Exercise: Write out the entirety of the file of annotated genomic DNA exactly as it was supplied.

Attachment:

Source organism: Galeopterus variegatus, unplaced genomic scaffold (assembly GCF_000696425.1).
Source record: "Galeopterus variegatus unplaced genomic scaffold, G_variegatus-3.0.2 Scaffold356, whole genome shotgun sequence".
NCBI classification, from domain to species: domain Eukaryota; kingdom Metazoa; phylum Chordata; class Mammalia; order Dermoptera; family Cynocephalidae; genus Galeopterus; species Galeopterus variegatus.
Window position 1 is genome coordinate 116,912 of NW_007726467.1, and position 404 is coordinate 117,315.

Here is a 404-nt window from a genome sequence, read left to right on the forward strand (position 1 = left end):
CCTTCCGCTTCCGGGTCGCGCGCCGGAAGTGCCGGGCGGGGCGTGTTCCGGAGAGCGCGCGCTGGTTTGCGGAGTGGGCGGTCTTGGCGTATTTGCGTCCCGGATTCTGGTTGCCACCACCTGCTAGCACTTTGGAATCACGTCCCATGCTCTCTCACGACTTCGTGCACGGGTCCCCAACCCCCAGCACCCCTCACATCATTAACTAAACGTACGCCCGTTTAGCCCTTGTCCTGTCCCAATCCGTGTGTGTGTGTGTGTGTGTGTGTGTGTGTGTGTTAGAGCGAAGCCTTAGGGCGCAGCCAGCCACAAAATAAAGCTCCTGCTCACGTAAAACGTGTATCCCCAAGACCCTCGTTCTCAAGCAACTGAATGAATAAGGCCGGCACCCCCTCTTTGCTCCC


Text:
Source organism: Galeopterus variegatus, unplaced genomic scaffold (assembly GCF_000696425.1).
Source record: "Galeopterus variegatus unplaced genomic scaffold, G_variegatus-3.0.2 Scaffold356, whole genome shotgun sequence".
NCBI classification, from domain to species: domain Eukaryota; kingdom Metazoa; phylum Chordata; class Mammalia; order Dermoptera; family Cynocephalidae; genus Galeopterus; species Galeopterus variegatus.
Window position 1 is genome coordinate 116,912 of NW_007726467.1, and position 404 is coordinate 117,315.

Here is a 404-nt window from a genome sequence, read left to right on the forward strand (position 1 = left end):
CCTTCCGCTTCCGGGTCGCGCGCCGGAAGTGCCGGGCGGGGCGTGTTCCGGAGAGCGCGCGCTGGTTTGCGGAGTGGGCGGTCTTGGCGTATTTGCGTCCCGGATTCTGGTTGCCACCACCTGCTAGCACTTTGGAATCACGTCCCATGCTCTCTCACGACTTCGTGCACGGGTCCCCAACCCCCAGCACCCCTCACATCATTAACTAAACGTACGCCCGTTTAGCCCTTGTCCTGTCCCAATCCGTGTGTGTGTGTGTGTGTGTGTGTGTGTGTGTGTTAGAGCGAAGCCTTAGGGCGCAGCCAGCCACAAAATAAAGCTCCTGCTCACGTAAAACGTGTATCCCCAAGACCCTCGTTCTCAAGCAACTGAATGAATAAGGCCGGCACCCCCTCTTTGCTCCC